2. Place the flour mixture in a food processor with the metal blade and process for a few seconds to combine. Set the bag aside.
  3. Cut the cream cheese into 3 or 4 pieces and add it to the flour. Process for about 20 seconds or until the mixture resembles coarse meal. Add the frozen butter cubes and pulse until none of the butter is larger than the size of a pea. (Toss with a fork to see it better.) Remove the cover and add the water and vinegar. Pulse until most of the butter is reduced to the size of small peas. The mixture will be in particles and will not hold together. Spoon it into the plastic bag.
  4. Holding both ends of the bag opening with your fingers, knead the mixture by alternately pressing it, from the outside of the bag with the knuckles and heels of your hands until the mixture holds together in one piece and feels slightly stretchy when pulled.
  5. Wrap the dough with the plastic wrap, flatten it into a disc and refrigerate for at least 45 minutes, preferably overnight.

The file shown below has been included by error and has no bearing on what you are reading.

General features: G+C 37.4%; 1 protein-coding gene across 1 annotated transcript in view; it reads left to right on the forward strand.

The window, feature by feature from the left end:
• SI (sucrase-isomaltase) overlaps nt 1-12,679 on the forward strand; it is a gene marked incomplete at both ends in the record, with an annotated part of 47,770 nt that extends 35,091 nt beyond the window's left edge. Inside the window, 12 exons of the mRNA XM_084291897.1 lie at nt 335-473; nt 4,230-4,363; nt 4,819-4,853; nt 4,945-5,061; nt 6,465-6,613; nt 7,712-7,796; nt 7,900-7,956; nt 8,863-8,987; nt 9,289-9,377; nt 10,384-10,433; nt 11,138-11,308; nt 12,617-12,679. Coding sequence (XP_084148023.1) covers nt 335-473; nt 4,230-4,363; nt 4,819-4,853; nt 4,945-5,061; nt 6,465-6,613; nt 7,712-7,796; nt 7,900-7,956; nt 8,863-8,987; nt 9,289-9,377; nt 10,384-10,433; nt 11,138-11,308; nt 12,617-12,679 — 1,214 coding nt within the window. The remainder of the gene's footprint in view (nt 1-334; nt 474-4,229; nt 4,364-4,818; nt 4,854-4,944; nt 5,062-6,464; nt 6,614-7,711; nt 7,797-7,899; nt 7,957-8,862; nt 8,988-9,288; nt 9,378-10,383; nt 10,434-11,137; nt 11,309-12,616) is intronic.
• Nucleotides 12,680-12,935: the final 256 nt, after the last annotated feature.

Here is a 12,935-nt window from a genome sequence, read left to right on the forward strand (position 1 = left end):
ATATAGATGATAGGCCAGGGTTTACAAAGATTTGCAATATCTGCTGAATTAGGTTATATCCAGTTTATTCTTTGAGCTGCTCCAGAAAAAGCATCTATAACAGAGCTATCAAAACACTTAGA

6. Filling: Preheat oven to 325 degrees F. Place prepared apples into a large mixing bowl.
  7. In a separate, smaller bowl, whisk together flour and spices. Add in sugars and mix until evenly incorporated. Add vanilla and mix in as best you can. The vanilla will probably clump with the flour. This is normal and is fine.
  8. Add the flour mixture to apples and toss to coat apples evenly. Put aside while you prepare your pie crust into your pie pan and make the crumble. (This allows time for some of the liquid to leech out of the apples. We want all of this wonderful liquid, but it will be much easier to fit all the apples into the pie when they’re already a little smaller before baking!)